One of us, Yasufumi Fuijiwara from Osaka University, is broadly adopting this approach, but taking a slightly different tack by doping europium directly into the GaN. This method has much promise, because europium-doped GaN has excellent luminescence properties in the red spectral region, resulting from the specific optical properties of rare-earth elements. This includes a sharp, intense, temperature-independent emission peak associated with intra-4f shell transitions.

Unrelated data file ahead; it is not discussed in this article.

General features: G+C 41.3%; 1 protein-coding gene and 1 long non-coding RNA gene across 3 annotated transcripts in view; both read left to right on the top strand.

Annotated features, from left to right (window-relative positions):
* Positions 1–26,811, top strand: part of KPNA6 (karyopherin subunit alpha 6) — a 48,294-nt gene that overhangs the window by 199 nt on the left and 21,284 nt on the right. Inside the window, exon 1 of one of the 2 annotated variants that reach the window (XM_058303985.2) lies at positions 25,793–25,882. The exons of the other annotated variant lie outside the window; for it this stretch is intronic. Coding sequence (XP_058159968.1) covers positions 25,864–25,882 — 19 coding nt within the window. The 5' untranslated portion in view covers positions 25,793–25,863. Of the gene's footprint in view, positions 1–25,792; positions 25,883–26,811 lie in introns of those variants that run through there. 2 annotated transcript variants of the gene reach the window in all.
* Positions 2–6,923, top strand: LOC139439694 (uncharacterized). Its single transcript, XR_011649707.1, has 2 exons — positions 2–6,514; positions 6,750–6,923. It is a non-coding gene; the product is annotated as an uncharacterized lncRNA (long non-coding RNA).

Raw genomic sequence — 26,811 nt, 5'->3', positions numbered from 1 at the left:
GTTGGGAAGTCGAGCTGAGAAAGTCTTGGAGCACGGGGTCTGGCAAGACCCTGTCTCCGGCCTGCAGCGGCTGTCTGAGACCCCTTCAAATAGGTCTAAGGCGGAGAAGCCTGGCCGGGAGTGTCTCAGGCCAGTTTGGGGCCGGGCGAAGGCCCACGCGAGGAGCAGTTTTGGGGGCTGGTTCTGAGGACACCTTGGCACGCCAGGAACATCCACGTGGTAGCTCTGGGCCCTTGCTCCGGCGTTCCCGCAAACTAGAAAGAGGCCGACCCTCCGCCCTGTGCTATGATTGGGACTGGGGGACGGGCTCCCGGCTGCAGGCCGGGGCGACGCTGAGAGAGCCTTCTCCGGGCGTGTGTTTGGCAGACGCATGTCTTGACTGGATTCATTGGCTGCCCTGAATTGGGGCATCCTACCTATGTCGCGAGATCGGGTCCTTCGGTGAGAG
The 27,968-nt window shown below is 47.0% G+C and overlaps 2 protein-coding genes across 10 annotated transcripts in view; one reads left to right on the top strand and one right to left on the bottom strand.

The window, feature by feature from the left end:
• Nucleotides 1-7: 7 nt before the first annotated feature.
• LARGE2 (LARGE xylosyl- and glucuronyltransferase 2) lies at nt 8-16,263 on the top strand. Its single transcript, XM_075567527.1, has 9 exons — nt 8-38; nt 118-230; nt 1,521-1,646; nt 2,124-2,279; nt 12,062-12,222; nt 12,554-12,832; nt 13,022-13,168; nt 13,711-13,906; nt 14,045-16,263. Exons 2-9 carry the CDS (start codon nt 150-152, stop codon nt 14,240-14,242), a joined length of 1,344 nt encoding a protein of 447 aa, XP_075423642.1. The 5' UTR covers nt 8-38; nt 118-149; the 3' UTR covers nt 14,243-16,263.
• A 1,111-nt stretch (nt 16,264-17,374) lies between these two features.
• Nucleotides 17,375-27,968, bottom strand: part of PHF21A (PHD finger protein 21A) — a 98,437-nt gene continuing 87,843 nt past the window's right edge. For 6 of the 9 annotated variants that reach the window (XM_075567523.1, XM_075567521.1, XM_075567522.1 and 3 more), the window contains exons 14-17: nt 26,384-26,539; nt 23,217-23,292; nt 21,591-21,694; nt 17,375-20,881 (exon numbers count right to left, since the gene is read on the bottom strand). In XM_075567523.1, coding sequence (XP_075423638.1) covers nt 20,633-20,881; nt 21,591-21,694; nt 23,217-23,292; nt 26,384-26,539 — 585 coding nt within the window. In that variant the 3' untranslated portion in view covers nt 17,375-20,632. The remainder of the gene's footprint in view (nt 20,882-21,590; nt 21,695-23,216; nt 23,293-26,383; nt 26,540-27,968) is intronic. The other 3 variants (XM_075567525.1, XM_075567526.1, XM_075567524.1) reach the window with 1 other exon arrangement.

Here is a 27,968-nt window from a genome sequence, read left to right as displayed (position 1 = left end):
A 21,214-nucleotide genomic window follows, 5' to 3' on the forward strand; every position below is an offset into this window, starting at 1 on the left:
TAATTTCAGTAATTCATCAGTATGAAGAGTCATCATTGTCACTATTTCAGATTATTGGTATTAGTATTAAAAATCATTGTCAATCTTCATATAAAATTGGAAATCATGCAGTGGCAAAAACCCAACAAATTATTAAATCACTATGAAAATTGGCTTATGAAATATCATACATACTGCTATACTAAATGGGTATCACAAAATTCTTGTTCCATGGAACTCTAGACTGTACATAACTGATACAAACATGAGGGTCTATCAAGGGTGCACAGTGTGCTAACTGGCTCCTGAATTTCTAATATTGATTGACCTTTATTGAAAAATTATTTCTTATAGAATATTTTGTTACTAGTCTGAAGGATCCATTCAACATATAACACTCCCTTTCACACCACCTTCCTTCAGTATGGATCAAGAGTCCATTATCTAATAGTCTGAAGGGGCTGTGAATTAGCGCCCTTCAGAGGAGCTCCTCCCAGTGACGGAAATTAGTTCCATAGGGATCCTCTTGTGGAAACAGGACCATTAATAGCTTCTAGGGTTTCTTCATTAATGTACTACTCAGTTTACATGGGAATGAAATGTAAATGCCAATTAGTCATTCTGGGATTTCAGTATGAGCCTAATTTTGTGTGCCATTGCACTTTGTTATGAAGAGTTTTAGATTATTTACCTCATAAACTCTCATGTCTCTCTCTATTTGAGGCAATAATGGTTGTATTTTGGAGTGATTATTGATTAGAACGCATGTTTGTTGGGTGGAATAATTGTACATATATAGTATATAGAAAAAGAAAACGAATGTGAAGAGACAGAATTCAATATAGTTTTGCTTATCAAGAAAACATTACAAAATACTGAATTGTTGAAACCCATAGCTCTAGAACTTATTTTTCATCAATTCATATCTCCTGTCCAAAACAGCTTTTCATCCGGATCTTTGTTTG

One of the downsides of rare-earth excitation is that it is very sensitive to energy mismatch between the host and the doped rare-earth ions. Consequently, care must be taken when selecting the bandgap of the host. As a general rule, wider bandgap materials are preferred, because they provide a greater number of energy migration channels for exciting rare-earth ions. In fact, due to significant physical and chemical differences between the rare-earth element and the host atom it replaces in a semiconductor âˆ' including variations in ionic radii and electronegativity âˆ' the rare-earth ions often have to be considered together with the gap level they generate in the host. This facilitates the 4f-shell core excitation and de-excitation processes. Typically, rare-earth elements incorporated in the semiconductor are in the (3+) charge state. The rare-earth ion loses all 5d and 6s electrons to form ionic bonds, and the partially-occupied 4fn-shell provides multiple electronic energy levels for energy migration. It is between these levels that radiative transitions can occur. When doping GaN with the rare-earth elements, optically active centres are formed that exhibit temperature-stable, narrow "˜atomic-like' emission lines. The spectral position of these lines is defined by the spin-orbit splitting of electron states in the partially occupied 4f shell of the rare-earth-ion. Figure 3. Electroluminescence of europium-doped GaN LED with different applied voltages.